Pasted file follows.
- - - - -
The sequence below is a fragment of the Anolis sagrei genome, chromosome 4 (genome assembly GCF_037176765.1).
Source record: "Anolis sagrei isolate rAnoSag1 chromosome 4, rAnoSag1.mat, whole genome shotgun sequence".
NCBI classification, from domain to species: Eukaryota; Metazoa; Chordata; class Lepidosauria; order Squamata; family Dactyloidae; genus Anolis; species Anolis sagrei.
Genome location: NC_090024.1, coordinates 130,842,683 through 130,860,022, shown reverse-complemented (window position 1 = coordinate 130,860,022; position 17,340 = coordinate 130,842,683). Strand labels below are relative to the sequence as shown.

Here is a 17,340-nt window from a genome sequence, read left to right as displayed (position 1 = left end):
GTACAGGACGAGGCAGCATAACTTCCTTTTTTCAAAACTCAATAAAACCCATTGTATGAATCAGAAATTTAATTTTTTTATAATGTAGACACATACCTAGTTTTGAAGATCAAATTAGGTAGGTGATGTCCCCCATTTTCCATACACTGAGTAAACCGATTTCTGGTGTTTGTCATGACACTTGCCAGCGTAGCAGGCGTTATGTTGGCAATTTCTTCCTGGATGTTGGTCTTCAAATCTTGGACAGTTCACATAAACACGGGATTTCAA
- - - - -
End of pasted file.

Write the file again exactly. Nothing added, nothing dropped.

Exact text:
The sequence below is a fragment of the Anolis sagrei genome, chromosome 4 (genome assembly GCF_037176765.1).
Source record: "Anolis sagrei isolate rAnoSag1 chromosome 4, rAnoSag1.mat, whole genome shotgun sequence".
NCBI classification, from domain to species: Eukaryota; Metazoa; Chordata; class Lepidosauria; order Squamata; family Dactyloidae; genus Anolis; species Anolis sagrei.
Genome location: NC_090024.1, coordinates 130,842,683 through 130,860,022, shown reverse-complemented (window position 1 = coordinate 130,860,022; position 17,340 = coordinate 130,842,683). Strand labels below are relative to the sequence as shown.

Here is a 17,340-nt window from a genome sequence, read left to right as displayed (position 1 = left end):
GTACAGGACGAGGCAGCATAACTTCCTTTTTTCAAAACTCAATAAAACCCATTGTATGAATCAGAAATTTAATTTTTTTATAATGTAGACACATACCTAGTTTTGAAGATCAAATTAGGTAGGTGATGTCCCCCATTTTCCATACACTGAGTAAACCGATTTCTGGTGTTTGTCATGACACTTGCCAGCGTAGCAGGCGTTATGTTGGCAATTTCTTCCTGGATGTTGGTCTTCAAATCTTGGACAGTTCACATAAACACGGGATTTCAA